Ancient Greek Dances for Kids

Updated April 17, 2017

Dancing is an art form with story telling elements, which the ancient Greeks believed was good for your physical and emotional well-being. It played an important role in ancient Greece and traditional dances has been passed down to generations of young boys and girl. Today, folk dances are as popular as they were in ancient times. Most dances were performed by adults, but children were invited to take part, and there are several dances that children can learn.


The dance syrtos is mentioned by Homer, the Greek author of "The Iliad" and "The Odyssey," which was written around the 8th century B.C. The word "syrtos" means to drag, and the dancers move around in a long line. There are many version of this dance, and each region in Greece has their special way of performing it. This dance is popular at weddings and social gatherings. Children can try this dance by holding hands and facing sideways; they move towards the dancer's right in a long chain. The dancer at the right end is the leader and she may invent some steps, which the others have to follow. Several lines of children can be connected via a scarf.


There are many syrtos style dances and ormos is a dance that is performed in an open circle. This dance was traditional in ancient Sparta where young women and men performed the dance. This dance is an exciting way to to practice some role-play. Boys dance with force and vigour and the girls move on the opposite side with more gracious and modest movements.


Choreia is an ancient Greek circle dance that is accompanied by singing. Circle dancing is a community dance where the dancers work together and feel the rhythm. Circle dancing is found in many cultures and the exact origin is unknown. However, the writer Homer mentions choreia in his books. The circle is often made of families, where the husband leads the wife, who is followed by the eldest son. The tempo in Greek choreia varies and it can be energetic or reflective. Children hold hands and move in one direction and then change direction after a certain number of steps according to the music.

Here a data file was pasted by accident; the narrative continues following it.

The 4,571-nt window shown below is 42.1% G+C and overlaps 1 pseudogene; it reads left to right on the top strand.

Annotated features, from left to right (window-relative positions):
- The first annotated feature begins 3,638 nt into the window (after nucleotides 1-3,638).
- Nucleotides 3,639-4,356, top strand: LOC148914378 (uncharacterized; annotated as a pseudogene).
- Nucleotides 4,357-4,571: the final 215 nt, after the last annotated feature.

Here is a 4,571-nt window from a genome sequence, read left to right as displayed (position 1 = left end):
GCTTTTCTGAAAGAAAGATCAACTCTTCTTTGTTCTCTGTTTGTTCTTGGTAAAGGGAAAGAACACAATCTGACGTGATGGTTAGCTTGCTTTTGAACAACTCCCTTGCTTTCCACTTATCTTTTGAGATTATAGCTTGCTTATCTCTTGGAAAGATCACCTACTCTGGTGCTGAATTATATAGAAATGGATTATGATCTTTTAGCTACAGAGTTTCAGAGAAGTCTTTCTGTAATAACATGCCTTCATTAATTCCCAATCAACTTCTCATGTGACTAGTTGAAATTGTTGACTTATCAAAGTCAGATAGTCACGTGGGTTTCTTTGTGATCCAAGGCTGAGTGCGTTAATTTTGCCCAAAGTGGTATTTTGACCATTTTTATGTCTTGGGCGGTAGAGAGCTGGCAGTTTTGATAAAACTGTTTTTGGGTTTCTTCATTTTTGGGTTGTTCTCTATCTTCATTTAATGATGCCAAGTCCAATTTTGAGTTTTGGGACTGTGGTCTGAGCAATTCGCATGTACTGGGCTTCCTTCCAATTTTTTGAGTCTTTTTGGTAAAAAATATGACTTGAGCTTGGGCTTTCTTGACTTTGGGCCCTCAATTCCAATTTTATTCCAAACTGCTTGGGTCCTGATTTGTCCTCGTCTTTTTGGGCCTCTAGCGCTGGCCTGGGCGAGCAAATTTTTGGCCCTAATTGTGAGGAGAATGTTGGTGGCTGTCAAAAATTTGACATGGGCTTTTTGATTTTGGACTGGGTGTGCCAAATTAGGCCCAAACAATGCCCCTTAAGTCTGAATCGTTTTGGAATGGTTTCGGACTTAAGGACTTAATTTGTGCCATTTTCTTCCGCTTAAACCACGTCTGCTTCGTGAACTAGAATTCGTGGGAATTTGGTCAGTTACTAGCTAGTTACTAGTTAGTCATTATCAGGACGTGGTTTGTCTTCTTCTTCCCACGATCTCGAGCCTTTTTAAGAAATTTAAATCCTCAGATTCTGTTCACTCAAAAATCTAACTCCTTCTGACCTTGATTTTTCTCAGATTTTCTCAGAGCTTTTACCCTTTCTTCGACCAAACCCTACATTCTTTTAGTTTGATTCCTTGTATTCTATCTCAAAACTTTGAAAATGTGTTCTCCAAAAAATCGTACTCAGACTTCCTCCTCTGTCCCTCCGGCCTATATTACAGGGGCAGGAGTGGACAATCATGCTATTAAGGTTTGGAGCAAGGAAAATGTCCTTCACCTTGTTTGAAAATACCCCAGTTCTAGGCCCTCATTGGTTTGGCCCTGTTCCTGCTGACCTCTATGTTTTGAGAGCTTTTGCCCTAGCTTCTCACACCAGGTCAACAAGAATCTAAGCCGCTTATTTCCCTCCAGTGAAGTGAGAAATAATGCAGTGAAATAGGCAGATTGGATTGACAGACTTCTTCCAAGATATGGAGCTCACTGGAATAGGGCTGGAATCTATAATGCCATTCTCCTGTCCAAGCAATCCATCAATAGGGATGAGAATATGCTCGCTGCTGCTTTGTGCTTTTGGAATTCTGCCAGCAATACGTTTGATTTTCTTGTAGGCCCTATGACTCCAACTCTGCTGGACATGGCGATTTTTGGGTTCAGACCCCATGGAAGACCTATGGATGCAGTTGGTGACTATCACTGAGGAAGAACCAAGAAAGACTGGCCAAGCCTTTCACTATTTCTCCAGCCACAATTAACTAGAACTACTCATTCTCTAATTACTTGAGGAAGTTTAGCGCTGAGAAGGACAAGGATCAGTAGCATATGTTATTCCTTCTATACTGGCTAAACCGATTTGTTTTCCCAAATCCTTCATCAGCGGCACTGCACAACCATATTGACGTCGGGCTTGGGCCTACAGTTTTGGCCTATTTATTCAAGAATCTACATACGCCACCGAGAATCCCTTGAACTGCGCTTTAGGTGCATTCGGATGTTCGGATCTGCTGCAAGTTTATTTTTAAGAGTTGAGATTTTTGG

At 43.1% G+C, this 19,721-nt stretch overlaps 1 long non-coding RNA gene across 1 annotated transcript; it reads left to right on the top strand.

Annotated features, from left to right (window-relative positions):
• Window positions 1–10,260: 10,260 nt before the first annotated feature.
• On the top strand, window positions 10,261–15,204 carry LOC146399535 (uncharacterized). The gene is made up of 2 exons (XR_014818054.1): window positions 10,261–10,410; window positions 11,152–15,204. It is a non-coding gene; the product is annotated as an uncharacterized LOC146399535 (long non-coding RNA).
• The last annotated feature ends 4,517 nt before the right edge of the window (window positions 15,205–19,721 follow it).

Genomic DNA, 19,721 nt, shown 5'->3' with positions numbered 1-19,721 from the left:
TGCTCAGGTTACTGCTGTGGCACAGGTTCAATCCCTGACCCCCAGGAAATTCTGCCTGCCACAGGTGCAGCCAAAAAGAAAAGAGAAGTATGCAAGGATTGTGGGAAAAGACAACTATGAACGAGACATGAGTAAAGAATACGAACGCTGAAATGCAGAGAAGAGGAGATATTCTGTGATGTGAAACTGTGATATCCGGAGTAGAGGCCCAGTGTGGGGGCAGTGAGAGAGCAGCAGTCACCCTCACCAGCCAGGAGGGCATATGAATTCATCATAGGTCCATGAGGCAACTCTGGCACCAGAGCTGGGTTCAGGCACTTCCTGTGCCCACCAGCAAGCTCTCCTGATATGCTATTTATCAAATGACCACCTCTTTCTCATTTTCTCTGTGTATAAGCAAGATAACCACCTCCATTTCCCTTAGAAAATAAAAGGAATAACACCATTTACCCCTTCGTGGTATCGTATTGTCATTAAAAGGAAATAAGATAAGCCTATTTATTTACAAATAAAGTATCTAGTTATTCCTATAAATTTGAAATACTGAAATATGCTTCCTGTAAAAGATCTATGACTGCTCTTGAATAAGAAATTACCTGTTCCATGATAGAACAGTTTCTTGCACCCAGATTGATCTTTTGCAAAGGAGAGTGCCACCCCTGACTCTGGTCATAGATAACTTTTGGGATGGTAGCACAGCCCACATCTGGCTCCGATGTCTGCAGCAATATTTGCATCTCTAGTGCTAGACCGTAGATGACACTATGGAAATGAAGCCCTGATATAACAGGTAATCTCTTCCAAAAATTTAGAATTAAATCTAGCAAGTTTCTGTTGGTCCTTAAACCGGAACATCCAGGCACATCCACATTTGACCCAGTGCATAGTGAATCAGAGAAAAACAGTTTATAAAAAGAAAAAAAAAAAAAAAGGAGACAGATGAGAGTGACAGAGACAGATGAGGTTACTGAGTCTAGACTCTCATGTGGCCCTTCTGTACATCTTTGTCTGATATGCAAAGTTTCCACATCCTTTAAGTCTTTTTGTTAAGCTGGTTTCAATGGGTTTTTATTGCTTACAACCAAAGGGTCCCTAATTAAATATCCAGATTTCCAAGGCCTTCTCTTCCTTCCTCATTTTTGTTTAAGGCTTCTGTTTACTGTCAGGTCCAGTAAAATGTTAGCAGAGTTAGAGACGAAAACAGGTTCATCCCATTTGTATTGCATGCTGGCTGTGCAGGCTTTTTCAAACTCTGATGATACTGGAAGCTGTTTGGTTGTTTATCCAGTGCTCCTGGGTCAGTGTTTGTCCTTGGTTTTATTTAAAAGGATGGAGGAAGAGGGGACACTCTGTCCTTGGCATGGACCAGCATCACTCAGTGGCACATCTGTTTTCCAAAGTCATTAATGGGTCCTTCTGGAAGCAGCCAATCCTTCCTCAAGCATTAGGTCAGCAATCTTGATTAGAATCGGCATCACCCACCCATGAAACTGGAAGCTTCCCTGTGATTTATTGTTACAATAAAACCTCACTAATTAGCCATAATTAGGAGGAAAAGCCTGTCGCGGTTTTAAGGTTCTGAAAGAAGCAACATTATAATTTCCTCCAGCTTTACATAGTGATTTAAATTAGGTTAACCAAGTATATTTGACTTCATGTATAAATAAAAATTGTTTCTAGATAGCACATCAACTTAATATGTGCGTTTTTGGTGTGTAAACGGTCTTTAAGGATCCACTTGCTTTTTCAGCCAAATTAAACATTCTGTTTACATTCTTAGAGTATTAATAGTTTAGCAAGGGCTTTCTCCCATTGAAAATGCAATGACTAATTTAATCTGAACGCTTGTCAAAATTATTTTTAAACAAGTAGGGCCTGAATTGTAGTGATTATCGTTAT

War dances were popular in Ancient Greece and tsamiko is an energetic dance where the warrior makes high leaps into the air kicking his right leg up and then the left in a scissor-like motion. There is a slow tempo that follows a certain pattern. The focus is on the attitude and grace of the dancers. Today, both boys and girls dance this traditional dance and it is performed at festivals and weddings.

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About the Author

Asa Jomard began her career as a freelance writer in 2008. Her work has appeared in print and online publications, including Baby Corner. Jomard holds a Bachelor of Social Science in psychology from Umea University, Sweden, as well as a degree in counseling from the Australian Institute of Professional Counselors.